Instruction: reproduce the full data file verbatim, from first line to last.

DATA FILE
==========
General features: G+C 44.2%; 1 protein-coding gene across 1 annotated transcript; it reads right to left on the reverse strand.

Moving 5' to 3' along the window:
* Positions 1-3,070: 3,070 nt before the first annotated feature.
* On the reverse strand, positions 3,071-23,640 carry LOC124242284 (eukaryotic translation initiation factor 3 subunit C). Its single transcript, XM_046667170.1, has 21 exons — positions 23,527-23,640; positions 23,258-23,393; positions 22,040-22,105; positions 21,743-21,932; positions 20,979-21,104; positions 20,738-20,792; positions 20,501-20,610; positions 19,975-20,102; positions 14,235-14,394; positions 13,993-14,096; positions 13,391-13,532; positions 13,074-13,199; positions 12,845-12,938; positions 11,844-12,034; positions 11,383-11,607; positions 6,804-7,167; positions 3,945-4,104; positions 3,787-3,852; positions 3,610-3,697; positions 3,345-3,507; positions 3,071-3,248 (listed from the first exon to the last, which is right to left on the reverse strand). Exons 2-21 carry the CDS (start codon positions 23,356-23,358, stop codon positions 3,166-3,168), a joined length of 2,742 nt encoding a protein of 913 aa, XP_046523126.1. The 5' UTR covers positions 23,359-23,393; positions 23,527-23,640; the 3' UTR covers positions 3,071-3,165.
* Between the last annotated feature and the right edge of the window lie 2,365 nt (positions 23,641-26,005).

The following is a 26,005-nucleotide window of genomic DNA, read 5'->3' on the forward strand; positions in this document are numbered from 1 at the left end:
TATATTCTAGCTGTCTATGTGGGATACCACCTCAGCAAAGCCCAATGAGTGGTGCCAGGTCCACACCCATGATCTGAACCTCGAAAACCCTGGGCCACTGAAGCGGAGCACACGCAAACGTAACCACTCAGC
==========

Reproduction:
General features: G+C 44.2%; 1 protein-coding gene across 1 annotated transcript; it reads right to left on the reverse strand.

Moving 5' to 3' along the window:
* Positions 1-3,070: 3,070 nt before the first annotated feature.
* On the reverse strand, positions 3,071-23,640 carry LOC124242284 (eukaryotic translation initiation factor 3 subunit C). Its single transcript, XM_046667170.1, has 21 exons — positions 23,527-23,640; positions 23,258-23,393; positions 22,040-22,105; positions 21,743-21,932; positions 20,979-21,104; positions 20,738-20,792; positions 20,501-20,610; positions 19,975-20,102; positions 14,235-14,394; positions 13,993-14,096; positions 13,391-13,532; positions 13,074-13,199; positions 12,845-12,938; positions 11,844-12,034; positions 11,383-11,607; positions 6,804-7,167; positions 3,945-4,104; positions 3,787-3,852; positions 3,610-3,697; positions 3,345-3,507; positions 3,071-3,248 (listed from the first exon to the last, which is right to left on the reverse strand). Exons 2-21 carry the CDS (start codon positions 23,356-23,358, stop codon positions 3,166-3,168), a joined length of 2,742 nt encoding a protein of 913 aa, XP_046523126.1. The 5' UTR covers positions 23,359-23,393; positions 23,527-23,640; the 3' UTR covers positions 3,071-3,165.
* Between the last annotated feature and the right edge of the window lie 2,365 nt (positions 23,641-26,005).

The following is a 26,005-nucleotide window of genomic DNA, read 5'->3' on the forward strand; positions in this document are numbered from 1 at the left end:
TATATTCTAGCTGTCTATGTGGGATACCACCTCAGCAAAGCCCAATGAGTGGTGCCAGGTCCACACCCATGATCTGAACCTCGAAAACCCTGGGCCACTGAAGCGGAGCACACGCAAACGTAACCACTCAGC